More sustainable use of materials and energy would add an extra USD 2 trillion to the global economy by 2050.<br/> Photo: ©IFAD/Rindra Ramasomanana

More sustainable use of materials and energy would add an extra USD 2 trillion to the global economy by 2050.
Photo: ©IFAD/Rindra Ramasomanana

Global resource use in 2050 could be reduced significantly

If current trends continue, annual resource use per capita will grow by over 70 per cent by mid-century. According to experts from the International Resource Panel 2050, with resource efficiency measures the level of resource use could be nearly 30 per cent lower.

Smarter and more efficient use of the world’s natural resources today means the next generation will reap annual economic benefits of USD 2 trillion by 2050, while offsetting the costs of ambitious climate change action, research by the International Resource Panel shows. This was reported by the United Nations Environment Programme (UNEP) in March 2017.

The global population is set to grow by 28 per cent and is predicted to use 71 per cent more resources per capita by 2050. Without urgent steps to increase efficiency, the global use of metals, biomass, minerals such as sand, and other materials will increase from 85 to 186 billion tonnes per year by 2050.

The researchers found that while investment in ambitious climate action would cause a 3.7 per cent fall in per capita Gross World Product by 2050, this cost to the economy could be offset by more efficient use of resources.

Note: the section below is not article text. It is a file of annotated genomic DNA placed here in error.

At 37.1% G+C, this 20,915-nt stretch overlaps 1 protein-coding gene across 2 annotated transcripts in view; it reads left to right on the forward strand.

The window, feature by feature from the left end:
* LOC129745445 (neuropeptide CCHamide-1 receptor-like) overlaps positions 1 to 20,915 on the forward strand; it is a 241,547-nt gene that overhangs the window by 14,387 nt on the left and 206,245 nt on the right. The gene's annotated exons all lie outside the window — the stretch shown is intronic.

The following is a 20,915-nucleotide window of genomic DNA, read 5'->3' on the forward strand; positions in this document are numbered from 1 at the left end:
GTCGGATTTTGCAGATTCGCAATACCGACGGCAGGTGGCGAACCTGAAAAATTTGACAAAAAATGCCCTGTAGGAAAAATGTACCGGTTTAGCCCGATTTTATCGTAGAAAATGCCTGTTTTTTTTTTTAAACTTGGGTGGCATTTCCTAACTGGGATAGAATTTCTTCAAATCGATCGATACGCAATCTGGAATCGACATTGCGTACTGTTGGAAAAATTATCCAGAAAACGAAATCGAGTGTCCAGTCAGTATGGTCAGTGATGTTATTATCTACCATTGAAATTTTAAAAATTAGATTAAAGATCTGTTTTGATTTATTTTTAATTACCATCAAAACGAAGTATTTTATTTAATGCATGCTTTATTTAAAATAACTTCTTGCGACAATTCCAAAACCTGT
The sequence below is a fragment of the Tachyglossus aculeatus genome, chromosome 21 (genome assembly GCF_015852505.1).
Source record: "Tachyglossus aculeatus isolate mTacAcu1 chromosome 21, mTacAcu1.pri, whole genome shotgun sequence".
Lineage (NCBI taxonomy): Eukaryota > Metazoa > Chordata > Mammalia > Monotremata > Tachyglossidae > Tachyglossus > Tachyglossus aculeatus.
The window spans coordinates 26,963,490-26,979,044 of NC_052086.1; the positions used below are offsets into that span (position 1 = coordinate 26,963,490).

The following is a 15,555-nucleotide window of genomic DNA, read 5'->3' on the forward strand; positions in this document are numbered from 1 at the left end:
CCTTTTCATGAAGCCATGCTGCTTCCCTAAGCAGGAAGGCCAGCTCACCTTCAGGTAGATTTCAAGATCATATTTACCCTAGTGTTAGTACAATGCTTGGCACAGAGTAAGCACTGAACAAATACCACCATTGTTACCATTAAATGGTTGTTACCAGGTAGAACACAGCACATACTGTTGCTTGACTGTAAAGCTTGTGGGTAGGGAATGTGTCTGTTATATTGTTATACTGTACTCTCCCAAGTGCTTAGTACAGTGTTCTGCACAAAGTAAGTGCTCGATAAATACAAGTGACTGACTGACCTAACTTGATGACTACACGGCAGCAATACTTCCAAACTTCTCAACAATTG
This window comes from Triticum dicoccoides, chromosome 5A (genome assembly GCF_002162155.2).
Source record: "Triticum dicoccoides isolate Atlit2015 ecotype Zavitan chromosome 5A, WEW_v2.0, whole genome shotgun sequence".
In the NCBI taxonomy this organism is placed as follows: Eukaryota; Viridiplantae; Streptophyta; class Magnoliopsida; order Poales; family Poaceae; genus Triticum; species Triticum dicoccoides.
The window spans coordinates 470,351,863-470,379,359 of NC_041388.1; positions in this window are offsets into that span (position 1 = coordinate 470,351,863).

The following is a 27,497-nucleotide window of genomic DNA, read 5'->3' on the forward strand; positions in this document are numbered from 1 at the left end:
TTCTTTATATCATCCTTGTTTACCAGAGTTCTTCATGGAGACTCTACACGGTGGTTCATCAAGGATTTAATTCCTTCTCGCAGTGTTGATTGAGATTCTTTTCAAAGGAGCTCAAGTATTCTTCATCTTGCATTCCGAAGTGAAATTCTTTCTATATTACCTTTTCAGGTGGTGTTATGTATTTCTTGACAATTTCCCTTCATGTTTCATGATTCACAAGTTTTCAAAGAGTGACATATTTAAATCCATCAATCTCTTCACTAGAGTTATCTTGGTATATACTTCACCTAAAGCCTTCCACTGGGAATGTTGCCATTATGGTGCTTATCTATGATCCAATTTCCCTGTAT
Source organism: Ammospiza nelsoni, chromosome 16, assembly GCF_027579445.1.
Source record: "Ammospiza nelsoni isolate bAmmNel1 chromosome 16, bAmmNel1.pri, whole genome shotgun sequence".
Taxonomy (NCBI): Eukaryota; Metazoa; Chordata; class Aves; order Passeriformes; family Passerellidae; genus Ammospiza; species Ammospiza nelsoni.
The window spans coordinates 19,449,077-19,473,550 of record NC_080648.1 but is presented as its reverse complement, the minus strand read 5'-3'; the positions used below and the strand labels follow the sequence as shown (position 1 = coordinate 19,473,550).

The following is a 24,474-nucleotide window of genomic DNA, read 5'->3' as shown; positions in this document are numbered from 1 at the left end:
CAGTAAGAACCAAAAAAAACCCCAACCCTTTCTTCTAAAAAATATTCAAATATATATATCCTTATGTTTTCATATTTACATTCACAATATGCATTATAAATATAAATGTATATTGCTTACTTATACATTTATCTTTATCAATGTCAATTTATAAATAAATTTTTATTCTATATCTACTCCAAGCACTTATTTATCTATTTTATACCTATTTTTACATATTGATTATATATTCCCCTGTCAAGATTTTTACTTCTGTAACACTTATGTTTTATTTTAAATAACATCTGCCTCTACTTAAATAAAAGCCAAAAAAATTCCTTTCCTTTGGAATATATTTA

The researchers analysed four paths that countries could take over the next three decades, ranging from ‘business as usual’ to a scenario where countries adopt both ambitious climate policies and improve resource efficiency.

They found that increased resource efficiency is practically attainable and that there are substantial areas of opportunity to achieve this. Furthermore, resource efficiency can contribute to economic growth and job creation. Improving resource efficiency is also indispensable for meeting the costs of climate change targets.

The economic gains of resource efficiency will be unevenly distributed. A slower resource extraction would reduce revenues and affect jobs in some industries such as mining and quarrying. But even with these considerations, countries stand to gain more by implementing compensation and transfer policies to ease the transition to more efficient practices, than by continuing to support inefficient activities, according to the researchers.

In addition to economic benefits, the analysis also shows that resource efficiency and climate action would reduce global resource use by around 28 per cent in 2050 compared to current trends.

The researchers of the International Resource Panel published their findings in the report Resource Efficiency: Potential and Economic Implications. Read more at the International Resource Panel website


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